Life from outer space
The origin of life is one puzzle that has, well...puzzled us. Popular theories suggest that the chemical soup of young Earth, with the help of volcanic eruptions and volatile weather, mixed and churned simple chemicals into increasingly complex ones. Eventually, it is thought that this process led to the formation of life as we know it.
Others say that asteroids and comets "seeded" the Earth with simple sugars, and maybe even primitive microbes. And it seems that last one may just be true after all.
Scientists from the French Institut de Chimie de Nice (CNRS) have successfully shown that ribose, a key building block of genetic material, can form in the interstellar ice making up comets. They made this discovery as they were able to find ribose in artificial comets produced in the laboratory.
Other basic building blocks of life have already been found in artificial, laboratory created comets and, indeed, in real life meteorites. Amino acids, which make up proteins, and nitrogenous bases, a major component of nucleic acids, have both been found in these comets.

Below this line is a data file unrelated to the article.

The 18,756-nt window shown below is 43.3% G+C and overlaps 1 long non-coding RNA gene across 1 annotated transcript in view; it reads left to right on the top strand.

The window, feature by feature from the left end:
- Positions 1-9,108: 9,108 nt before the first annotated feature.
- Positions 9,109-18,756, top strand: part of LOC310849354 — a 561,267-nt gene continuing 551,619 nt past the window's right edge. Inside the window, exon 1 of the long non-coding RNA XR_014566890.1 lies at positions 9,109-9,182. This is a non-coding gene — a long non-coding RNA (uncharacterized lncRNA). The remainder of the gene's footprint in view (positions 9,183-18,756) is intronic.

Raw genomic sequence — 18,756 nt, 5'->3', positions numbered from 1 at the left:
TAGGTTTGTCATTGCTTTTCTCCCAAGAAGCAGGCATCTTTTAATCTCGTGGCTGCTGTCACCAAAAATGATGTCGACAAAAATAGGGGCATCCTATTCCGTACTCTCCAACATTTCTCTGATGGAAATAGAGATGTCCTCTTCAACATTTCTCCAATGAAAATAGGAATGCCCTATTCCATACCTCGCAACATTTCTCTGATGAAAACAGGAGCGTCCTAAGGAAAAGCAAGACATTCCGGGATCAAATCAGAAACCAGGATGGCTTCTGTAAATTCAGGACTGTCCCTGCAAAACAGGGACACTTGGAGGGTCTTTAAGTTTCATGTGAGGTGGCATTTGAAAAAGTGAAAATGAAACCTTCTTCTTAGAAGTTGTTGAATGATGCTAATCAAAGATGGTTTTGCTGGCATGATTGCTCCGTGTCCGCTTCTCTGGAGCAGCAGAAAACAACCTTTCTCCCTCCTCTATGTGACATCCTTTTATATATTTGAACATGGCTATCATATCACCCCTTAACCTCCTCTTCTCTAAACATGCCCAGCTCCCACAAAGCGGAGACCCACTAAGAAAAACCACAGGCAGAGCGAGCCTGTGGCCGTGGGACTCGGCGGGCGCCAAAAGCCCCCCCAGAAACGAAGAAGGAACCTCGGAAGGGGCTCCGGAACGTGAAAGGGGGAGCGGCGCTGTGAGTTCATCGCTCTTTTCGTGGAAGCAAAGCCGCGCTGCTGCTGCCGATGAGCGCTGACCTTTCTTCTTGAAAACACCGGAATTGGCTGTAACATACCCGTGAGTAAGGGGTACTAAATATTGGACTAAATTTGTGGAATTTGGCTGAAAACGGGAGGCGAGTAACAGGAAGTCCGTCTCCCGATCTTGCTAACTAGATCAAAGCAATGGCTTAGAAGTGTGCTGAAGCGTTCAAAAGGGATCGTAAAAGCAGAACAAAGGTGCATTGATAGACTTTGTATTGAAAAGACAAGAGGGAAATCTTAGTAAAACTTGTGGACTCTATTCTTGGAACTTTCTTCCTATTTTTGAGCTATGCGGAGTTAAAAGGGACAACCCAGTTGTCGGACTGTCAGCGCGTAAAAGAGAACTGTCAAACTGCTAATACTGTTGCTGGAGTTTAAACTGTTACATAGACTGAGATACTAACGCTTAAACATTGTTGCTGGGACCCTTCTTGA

The finding of RNA in an artificial comet allows scientists to study the origins of this molecule- and by extension, the origins of life in the planet.
To cook a comet
To conduct the experiments, an artificial comet was made. A mixture of water, methanol, and ammonia was placed in a high vacuum chamber at 200°C. This simulated the formation of dust grains coated with ice, the raw material of comets.
The result was then irradiated with ultraviolet light, similar to conditions during the formation of a solar system. This was then warmed to room temperature, to simulate approach to the Sun.
The Institut de Chimie de Nice then analyzed its chemical composition, using multidimensional gas chromatography coupled with time-of-flight mass spectrometry. This showed several sugars, one of which was ribose.
Diversity and relative abundance then suggested that these sugars came from formaldehyde, which is found in space and forms from water and methanol)
The success of this study completes the list of the molecular building blocks of life that can be formed in interstellar ice, and strengthens the theory that life on Earth came from a place other than Earth.
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